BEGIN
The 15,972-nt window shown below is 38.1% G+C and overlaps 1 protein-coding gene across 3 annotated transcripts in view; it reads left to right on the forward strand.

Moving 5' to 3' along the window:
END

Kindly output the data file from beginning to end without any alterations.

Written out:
The 15,972-nt window shown below is 38.1% G+C and overlaps 1 protein-coding gene across 3 annotated transcripts in view; it reads left to right on the forward strand.

Moving 5' to 3' along the window: